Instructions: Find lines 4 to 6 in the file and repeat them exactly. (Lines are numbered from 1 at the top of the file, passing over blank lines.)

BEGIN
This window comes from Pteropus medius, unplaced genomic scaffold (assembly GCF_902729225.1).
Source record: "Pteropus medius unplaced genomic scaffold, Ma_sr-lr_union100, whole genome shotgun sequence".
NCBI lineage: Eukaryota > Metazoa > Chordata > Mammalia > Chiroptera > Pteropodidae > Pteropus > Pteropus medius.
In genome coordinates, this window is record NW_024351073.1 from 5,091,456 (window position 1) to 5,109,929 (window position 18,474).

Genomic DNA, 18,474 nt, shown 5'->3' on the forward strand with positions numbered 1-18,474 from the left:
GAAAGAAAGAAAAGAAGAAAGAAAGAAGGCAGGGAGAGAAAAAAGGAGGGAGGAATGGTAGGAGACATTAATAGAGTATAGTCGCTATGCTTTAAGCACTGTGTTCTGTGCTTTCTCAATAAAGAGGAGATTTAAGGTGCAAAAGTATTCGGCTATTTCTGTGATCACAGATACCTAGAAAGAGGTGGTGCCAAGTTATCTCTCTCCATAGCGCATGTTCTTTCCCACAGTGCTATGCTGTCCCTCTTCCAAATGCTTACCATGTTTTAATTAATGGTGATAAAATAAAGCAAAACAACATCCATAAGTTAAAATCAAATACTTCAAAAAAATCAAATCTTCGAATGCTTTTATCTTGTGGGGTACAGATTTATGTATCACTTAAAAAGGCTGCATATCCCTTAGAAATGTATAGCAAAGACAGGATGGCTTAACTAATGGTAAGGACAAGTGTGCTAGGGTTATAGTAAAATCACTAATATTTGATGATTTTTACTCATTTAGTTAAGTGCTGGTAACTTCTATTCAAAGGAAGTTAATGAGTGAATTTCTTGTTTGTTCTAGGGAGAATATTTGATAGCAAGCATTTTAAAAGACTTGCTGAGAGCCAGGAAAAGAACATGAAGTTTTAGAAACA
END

In genome coordinates, this window is record NW_024351073.1 from 5,091,456 (window position 1) to 5,109,929 (window position 18,474).

Genomic DNA, 18,474 nt, shown 5'->3' on the forward strand with positions numbered 1-18,474 from the left:
GAAAGAAAGAAAAGAAGAAAGAAAGAAGGCAGGGAGAGAAAAAAGGAGGGAGGAATGGTAGGAGACATTAATAGAGTATAGTCGCTATGCTTTAAGCACTGTGTTCTGTGCTTTCTCAATAAAGAGGAGATTTAAGGTGCAAAAGTATTCGGCTATTTCTGTGATCACAGATACCTAGAAAGAGGTGGTGCCAAGTTATCTCTCTCCATAGCGCATGTTCTTTCCCACAGTGCTATGCTGTCCCTCTTCCAAATGCTTACCATGTTTTAATTAATGGTGATAAAATAAAGCAAAACAACATCCATAAGTTAAAATCAAATACTTCAAAAAAATCAAATCTTCGAATGCTTTTATCTTGTGGGGTACAGATTTATGTATCACTTAAAAAGGCTGCATATCCCTTAGAAATGTATAGCAAAGACAGGATGGCTTAACTAATGGTAAGGACAAGTGTGCTAGGGTTATAGTAAAATCACTAATATTTGATGATTTTTACTCATTTAGTTAAGTGCTGGTAACTTCTATTCAAAGGAAGTTAATGAGTGAATTTCTTGTTTGTTCTAGGGAGAATATTTGATAGCAAGCATTTTAAAAGACTTGCTGAGAGCCAGGAAAAGAACATGAAGTTTTAGAAACA